On this date in 1606, Guy Fawkes, “the only man to ever enter parliament with honorable intentions,” was hanged, drawn and quartered in London with three conspirators for attempting to blow up the Houses of Parliament … and the government with it.
Fawkes, a soldier, was part of the Gunpowder Plot, a Catholic attempt to assassinate the new king James I when it became clear the House of Stuart would continue its Tudor predecessors’ intolerance of the Roman church.
The conspiracy was crowded, so it was something of a miracle the secret kept for over a year while the plotters filled a rented room under the House of Lords with 36 barrels of gunpowder and waited for parliament to open. The explosion would have slain not only James, but numerous officials of the government; the conspirators’ “then what?” plan seems a little vague, but with a modern recreation confirming that the gunpowder packed under Westminster was sufficient to blow the place to smithereens, it’s safe to say something dramatic would have ensued. That “something” might easily have been a savage crackdown against Catholics.
All that remains safely in the domain of the speculative — because as the date approached, one of the conspirators felt moved to warn a Catholic Lord in writing not to attend the opening.
My lord out of the love i beare to some of youere frends i have a care of youer preseruasion therefor i would advise youe as youe tender youre life to devise some excuse to shift of youre attendance at this parliament for god and man hath concurred to punishe the wickedness of this time and think not slightly of this advertisement but retire youre self into youre contri where youe may expect the event in safti for thoughe there be no appearance of any stir yet i saye they shall receive a terrible blowe this parliament and yet they shall not see who hurts them this councel is not to be condemned because it may do youe good and can do youe no harme for the dangere is passed as soon as youe have burnt the letter and i hope god will give youe the grace to maketh good use of it to whose holy protection i commend youe.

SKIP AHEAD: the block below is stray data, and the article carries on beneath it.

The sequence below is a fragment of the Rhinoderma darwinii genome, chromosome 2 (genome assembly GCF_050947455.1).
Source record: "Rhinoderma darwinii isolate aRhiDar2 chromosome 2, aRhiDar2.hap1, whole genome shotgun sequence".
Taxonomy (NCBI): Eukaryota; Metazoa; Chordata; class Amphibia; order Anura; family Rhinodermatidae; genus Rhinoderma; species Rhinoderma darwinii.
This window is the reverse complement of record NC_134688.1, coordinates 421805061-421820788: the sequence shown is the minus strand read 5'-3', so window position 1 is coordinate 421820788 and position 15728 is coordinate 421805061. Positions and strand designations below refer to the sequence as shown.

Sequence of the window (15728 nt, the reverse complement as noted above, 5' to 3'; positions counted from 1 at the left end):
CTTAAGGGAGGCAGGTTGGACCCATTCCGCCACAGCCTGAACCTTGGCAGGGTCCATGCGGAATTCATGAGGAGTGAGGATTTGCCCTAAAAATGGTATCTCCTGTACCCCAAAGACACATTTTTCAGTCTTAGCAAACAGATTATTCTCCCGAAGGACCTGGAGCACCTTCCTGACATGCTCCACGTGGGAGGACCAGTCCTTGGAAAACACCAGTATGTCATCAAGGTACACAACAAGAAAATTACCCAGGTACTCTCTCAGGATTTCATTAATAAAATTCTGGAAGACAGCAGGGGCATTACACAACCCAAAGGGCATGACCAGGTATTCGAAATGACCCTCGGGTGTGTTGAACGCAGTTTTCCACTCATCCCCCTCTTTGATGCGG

Fawkes was not the leader of the conspiracy, but his wartime siege experience made him an important participant in an operation similar to undermining a castle. The affair became remembered to history under his name because he was the one caught when, once the incriminating letter was turned over to the government, yeoman guards searched the cellars.
Fawkes was tortured by express permission of the king for his conspirators’ identities, but held his tongue; those conspirators, however, went ahead with the desperate uprising that was supposed to follow the explosion, and within days they had been apprehended or killed.
Four lesser conspirators were hanged, drawn and quartered on January 30; the remainder suffered that dreadful fate today. Fawkes himself, however, managed to avoid the worst of it by leaping from the scaffold when he was strung up to be half-hung — so he was dead of a broken neck when disemboweled.
The fortuitous abortion of this stupendous act of terrorism (if we can call it “terrorism”) made November 5 Guy Fawkes Night on the English calendar, still a day of fireworks and bonfires in many of the Commonwealth countries.
Remember, remember the Fifth of November,
The Gunpowder Treason and Plot,
I know of no reason
Why Gunpowder Treason
Should ever be forgot.
Guy Fawkes, Guy Fawkes, t’was his intent
To blow up King and Parli’ment.
Three-score barrels of powder below
To prove old England’s overthrow;
By God’s providence he was catch’d
With a dark lantern and burning match.
Holloa boys, holloa boys, let the bells ring.
Holloa boys, holloa boys, God save the King!
The opening lines of this 17th century poem celebrating the king’s miraculous deliverance introduce the 2006 film V for Vendetta …
… in which Fawkes’ subversive persona is pitted against a theocratic dictatorship in the dystopian near future. It’s notable for a forthright celebration, in a mass-market film, of the liberatory power of terrorism.
Today’s well-known victim also left a less obvious but more ubiquitous cultural artifact. The practice of marking Guy Fawkes Night with effigies of the traitor — “Guys” — caused the word to enter the general lexicon as slang for a strangely-dressed man, eventually coming to mean any man (or, arguably, any person regardless of gender) at all.
The House of Commons has a fact sheet (.pdf) on the affair.
Part of the Themed Set: The English Reformation.